“‘They accused me of strangling her’: epilepsy and violence debate in Croatia at the end of the nineteenth and the beginning of the twentieth centuries,” by Martin Kuhar and Stella Fatović-Ferenčić. Abstract:
Nineteenth-century psychiatry shifted its focus to the brain as the seat of mental disorders. With a new understanding of mental disorders arose the need to consult forensic psychiatrists in cases of criminal acts committed by persons with mental illness. This article focuses on three murders committed by ‘epileptics’ at the end of the nineteenth and the beginning of the twentieth centuries in Croatia. An analysis of these cases will help to situate forensic psychiatry at the turn of the century within the Austro-Hungarian Empire, and reveal the authority that forensic experts wielded in the courts. We will argue that Cesare Lombroso’s biological theory of crime, as well as the influence of eugenicists and pharmaceutical companies, shaped the long-standing relationship between epilepsy and violent behaviour.
“A meta-analysis of the core essence of psychopathological entities: an historical exercise in phenomenological psychiatry,” by Guilherme Messas, Melissa Garcia Tamelini, and John Cutting. Abstract:
Two fundamentally different approaches among phenomenological psychopathologists can be discerned. One is what we call fixed essentialism, where the pathognomonic element of, say, schizophrenia is conceived of as a single, enduring and intrinsically morbid way of grasping all entities in the world, including self and body. The other, which we call dialectical essentialism, accounts for the same manifestations of, say, schizophrenia, but through a process which is not life-enduring, and, most critically vis-à-vis the former formulation, is not in itself a single morbid defect: a morbid pattern of world, self and body is achieved by an imbalance between two or more otherwise healthy constituents of the ‘normal’ human being, whose imbalance and attempts to resolve this – the dialectic – induce the ‘morbidity’.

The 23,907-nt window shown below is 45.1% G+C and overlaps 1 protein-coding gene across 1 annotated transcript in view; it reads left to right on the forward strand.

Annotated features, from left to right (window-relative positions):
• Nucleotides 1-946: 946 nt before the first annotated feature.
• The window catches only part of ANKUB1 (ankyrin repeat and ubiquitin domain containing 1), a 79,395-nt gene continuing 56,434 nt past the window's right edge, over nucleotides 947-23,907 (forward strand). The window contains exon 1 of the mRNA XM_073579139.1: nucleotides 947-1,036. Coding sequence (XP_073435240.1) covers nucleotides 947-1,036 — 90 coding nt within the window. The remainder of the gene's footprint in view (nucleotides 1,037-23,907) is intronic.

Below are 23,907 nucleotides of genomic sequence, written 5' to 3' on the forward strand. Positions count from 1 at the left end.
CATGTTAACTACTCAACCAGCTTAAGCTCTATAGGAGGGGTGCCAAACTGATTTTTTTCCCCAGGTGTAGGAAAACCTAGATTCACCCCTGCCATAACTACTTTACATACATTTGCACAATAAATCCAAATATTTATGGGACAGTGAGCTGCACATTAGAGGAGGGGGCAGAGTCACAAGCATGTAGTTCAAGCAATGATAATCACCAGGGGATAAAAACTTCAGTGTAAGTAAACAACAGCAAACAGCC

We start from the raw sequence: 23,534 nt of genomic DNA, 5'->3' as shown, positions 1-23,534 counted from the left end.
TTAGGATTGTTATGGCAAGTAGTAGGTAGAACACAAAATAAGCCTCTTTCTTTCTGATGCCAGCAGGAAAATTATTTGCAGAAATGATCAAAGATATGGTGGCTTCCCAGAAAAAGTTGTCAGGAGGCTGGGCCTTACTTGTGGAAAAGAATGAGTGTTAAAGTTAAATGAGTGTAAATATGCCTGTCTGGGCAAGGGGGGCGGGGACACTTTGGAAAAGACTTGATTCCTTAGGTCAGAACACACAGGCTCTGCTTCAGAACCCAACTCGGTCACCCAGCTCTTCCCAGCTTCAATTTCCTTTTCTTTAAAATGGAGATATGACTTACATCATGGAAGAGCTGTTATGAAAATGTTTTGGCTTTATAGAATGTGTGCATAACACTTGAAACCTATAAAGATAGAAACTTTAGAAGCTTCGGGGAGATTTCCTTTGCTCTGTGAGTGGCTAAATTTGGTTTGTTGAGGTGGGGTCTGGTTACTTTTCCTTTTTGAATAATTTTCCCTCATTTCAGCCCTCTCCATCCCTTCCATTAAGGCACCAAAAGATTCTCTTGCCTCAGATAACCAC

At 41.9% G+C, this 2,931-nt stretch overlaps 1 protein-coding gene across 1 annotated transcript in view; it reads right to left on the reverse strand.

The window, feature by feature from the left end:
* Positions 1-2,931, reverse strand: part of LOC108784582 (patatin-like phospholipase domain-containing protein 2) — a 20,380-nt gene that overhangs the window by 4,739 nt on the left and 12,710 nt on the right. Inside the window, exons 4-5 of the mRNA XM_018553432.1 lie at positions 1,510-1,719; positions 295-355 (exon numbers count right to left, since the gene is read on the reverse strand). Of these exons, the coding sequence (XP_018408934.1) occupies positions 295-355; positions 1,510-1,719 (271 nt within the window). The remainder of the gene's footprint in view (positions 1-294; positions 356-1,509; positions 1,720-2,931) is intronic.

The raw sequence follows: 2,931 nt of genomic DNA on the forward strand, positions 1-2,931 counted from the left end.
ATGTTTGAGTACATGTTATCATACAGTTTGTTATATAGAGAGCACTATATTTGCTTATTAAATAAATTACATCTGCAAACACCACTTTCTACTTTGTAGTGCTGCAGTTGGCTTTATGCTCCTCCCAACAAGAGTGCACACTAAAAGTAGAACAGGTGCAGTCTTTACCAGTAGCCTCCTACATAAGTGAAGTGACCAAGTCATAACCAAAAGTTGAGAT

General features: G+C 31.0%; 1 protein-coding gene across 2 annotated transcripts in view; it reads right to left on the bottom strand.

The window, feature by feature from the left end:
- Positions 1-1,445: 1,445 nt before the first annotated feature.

“Mass killing under the guise of ECT: the darkest chapter in the history of biological psychiatry,” by G Gazdag, GS Ungvari, and H Czech. Abstract:
Following its inception, electroconvulsive therapy (ECT), rapidly spread all over the world, including Nazi Germany. Paradoxically, at the same time, the euthanasia programme was started in Germany: the extermination of people with intellectual disabilities and severe psychiatric disorders. In Lower Austria, Dr Emil Gelny, who had been granted a specialist qualification in psychiatry after three months of clinical training, took control of two psychiatric hospitals, in Gugging and Mauer-Öhling. In 1944, he began systematically killing patients with an ECT machine, something that was not practised anywhere else before or after, and remains unprecedented in the history of convulsive therapy. He modified an ECT machine, adding extra electrodes, which he fastened onto a victim’s wrists and ankles to administer lethal electric shocks.